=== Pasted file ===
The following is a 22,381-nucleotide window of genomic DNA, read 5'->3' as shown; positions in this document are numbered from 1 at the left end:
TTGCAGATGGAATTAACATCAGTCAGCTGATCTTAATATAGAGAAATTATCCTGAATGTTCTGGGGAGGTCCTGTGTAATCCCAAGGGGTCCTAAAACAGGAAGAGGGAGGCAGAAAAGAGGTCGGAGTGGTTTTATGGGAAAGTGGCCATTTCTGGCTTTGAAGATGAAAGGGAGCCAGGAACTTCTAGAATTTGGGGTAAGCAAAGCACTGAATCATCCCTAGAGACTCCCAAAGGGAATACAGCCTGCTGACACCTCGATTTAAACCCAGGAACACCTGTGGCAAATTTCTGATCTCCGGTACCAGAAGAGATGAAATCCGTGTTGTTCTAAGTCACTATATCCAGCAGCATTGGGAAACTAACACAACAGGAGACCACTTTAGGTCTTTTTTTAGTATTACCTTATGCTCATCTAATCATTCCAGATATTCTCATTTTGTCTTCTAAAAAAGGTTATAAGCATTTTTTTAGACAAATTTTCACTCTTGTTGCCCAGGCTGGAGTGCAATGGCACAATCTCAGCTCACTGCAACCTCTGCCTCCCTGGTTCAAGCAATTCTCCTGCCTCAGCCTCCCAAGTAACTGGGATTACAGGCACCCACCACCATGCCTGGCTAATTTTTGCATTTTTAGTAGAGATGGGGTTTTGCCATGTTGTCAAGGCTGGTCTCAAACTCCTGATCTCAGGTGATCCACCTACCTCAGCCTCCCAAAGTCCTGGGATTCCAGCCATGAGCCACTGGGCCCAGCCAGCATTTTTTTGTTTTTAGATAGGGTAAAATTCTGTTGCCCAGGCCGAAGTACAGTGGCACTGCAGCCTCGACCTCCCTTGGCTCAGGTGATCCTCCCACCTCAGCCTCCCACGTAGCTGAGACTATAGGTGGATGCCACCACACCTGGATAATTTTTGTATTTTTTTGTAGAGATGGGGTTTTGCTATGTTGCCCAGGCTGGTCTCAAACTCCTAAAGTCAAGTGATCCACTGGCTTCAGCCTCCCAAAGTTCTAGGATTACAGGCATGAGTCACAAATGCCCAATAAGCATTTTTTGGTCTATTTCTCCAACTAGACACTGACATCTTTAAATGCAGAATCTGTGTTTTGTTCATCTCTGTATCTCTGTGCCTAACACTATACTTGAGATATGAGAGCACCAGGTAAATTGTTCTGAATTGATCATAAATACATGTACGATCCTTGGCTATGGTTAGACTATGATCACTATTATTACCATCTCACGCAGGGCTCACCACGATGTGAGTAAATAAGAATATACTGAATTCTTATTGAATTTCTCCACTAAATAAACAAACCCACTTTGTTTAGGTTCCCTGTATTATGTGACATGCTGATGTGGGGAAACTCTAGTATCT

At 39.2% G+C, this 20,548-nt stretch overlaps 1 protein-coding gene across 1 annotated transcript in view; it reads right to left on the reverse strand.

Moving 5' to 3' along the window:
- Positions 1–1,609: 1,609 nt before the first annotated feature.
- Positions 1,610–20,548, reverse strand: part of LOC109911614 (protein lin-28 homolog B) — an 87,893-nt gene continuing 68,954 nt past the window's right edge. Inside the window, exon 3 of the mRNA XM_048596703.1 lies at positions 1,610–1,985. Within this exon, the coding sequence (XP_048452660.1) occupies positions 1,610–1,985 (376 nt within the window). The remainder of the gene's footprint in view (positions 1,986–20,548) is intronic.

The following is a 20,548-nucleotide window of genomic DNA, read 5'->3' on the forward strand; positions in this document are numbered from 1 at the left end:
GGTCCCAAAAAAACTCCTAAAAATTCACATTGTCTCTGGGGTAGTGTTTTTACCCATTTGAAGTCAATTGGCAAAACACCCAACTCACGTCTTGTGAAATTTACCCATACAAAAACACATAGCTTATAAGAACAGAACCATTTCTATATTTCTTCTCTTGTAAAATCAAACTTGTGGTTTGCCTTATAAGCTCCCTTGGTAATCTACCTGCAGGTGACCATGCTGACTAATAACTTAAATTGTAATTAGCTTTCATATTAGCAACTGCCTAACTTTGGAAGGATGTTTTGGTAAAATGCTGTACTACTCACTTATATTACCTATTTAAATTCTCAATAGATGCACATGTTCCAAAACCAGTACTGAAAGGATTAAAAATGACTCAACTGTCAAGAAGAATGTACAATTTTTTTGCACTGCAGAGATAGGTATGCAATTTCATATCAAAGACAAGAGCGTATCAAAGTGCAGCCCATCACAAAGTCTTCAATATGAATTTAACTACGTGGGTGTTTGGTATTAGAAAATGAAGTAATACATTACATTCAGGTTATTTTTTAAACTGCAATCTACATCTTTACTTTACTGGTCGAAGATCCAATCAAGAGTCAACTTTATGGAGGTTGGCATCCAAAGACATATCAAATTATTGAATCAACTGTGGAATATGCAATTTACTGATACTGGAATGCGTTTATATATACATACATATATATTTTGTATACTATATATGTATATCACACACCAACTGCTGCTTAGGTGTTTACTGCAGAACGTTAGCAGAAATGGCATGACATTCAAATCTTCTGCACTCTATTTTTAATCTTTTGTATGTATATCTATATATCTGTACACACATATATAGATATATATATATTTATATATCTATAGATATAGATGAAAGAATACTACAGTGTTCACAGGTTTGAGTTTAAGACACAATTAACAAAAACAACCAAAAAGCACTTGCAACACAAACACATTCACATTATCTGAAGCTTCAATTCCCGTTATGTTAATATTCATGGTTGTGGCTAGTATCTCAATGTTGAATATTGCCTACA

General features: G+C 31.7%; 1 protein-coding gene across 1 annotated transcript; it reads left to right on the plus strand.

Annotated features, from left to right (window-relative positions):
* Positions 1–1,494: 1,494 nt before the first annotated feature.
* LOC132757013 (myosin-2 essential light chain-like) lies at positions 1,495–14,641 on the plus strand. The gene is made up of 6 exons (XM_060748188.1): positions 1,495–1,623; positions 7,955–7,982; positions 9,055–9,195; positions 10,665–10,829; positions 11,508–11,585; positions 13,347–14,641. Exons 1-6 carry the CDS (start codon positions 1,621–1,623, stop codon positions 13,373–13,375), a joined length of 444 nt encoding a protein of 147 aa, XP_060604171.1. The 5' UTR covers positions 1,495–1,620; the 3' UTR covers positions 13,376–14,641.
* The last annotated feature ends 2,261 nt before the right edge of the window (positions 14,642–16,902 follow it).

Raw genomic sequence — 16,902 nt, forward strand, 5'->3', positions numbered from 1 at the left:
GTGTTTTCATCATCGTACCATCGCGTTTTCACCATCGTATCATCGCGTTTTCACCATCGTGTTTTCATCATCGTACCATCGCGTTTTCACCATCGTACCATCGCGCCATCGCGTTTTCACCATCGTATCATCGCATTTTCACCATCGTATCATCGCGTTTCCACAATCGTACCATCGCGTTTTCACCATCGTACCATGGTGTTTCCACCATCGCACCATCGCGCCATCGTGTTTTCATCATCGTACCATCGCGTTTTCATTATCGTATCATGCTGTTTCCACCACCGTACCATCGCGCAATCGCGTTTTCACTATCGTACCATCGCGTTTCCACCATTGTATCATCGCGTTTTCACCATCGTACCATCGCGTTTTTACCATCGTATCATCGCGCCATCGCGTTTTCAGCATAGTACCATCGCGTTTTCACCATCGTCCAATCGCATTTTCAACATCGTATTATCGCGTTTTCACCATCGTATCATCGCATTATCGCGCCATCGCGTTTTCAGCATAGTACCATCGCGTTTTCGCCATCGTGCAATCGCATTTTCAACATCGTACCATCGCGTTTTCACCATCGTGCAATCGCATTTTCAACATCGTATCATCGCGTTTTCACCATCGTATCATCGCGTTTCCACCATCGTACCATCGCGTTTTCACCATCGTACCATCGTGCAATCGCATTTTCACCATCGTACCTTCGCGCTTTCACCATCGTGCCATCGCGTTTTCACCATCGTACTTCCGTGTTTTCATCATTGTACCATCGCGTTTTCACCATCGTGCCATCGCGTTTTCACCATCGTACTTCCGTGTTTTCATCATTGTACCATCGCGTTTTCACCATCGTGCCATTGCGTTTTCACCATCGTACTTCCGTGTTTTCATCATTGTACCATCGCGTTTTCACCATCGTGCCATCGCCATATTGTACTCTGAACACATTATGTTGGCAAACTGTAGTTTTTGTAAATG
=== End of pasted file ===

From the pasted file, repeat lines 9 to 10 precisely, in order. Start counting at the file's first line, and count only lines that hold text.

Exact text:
General features: G+C 31.7%; 1 protein-coding gene across 1 annotated transcript; it reads left to right on the plus strand.

Annotated features, from left to right (window-relative positions):